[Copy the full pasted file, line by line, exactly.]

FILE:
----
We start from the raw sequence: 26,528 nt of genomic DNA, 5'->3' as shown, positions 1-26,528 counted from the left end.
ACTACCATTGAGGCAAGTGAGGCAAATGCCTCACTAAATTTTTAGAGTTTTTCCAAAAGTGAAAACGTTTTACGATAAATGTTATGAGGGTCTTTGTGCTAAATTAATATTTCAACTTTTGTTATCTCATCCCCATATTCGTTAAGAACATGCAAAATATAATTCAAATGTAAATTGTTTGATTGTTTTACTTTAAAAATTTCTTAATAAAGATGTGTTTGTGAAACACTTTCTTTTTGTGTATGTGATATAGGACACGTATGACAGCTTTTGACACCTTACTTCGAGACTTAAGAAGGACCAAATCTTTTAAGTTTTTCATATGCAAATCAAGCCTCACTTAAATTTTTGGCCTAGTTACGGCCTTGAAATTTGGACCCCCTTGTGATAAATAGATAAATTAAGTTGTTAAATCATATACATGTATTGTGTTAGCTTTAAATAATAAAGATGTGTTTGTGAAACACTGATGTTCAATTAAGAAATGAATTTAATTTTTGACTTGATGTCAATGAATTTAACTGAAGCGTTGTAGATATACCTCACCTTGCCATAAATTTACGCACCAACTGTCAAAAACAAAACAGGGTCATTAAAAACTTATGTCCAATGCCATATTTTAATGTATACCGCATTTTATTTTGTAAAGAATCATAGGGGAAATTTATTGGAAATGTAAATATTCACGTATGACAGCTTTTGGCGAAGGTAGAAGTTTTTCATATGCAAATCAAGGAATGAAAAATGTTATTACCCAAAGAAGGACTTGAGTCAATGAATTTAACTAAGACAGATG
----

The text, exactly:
We start from the raw sequence: 26,528 nt of genomic DNA, 5'->3' as shown, positions 1-26,528 counted from the left end.
ACTACCATTGAGGCAAGTGAGGCAAATGCCTCACTAAATTTTTAGAGTTTTTCCAAAAGTGAAAACGTTTTACGATAAATGTTATGAGGGTCTTTGTGCTAAATTAATATTTCAACTTTTGTTATCTCATCCCCATATTCGTTAAGAACATGCAAAATATAATTCAAATGTAAATTGTTTGATTGTTTTACTTTAAAAATTTCTTAATAAAGATGTGTTTGTGAAACACTTTCTTTTTGTGTATGTGATATAGGACACGTATGACAGCTTTTGACACCTTACTTCGAGACTTAAGAAGGACCAAATCTTTTAAGTTTTTCATATGCAAATCAAGCCTCACTTAAATTTTTGGCCTAGTTACGGCCTTGAAATTTGGACCCCCTTGTGATAAATAGATAAATTAAGTTGTTAAATCATATACATGTATTGTGTTAGCTTTAAATAATAAAGATGTGTTTGTGAAACACTGATGTTCAATTAAGAAATGAATTTAATTTTTGACTTGATGTCAATGAATTTAACTGAAGCGTTGTAGATATACCTCACCTTGCCATAAATTTACGCACCAACTGTCAAAAACAAAACAGGGTCATTAAAAACTTATGTCCAATGCCATATTTTAATGTATACCGCATTTTATTTTGTAAAGAATCATAGGGGAAATTTATTGGAAATGTAAATATTCACGTATGACAGCTTTTGGCGAAGGTAGAAGTTTTTCATATGCAAATCAAGGAATGAAAAATGTTATTACCCAAAGAAGGACTTGAGTCAATGAATTTAACTAAGACAGATG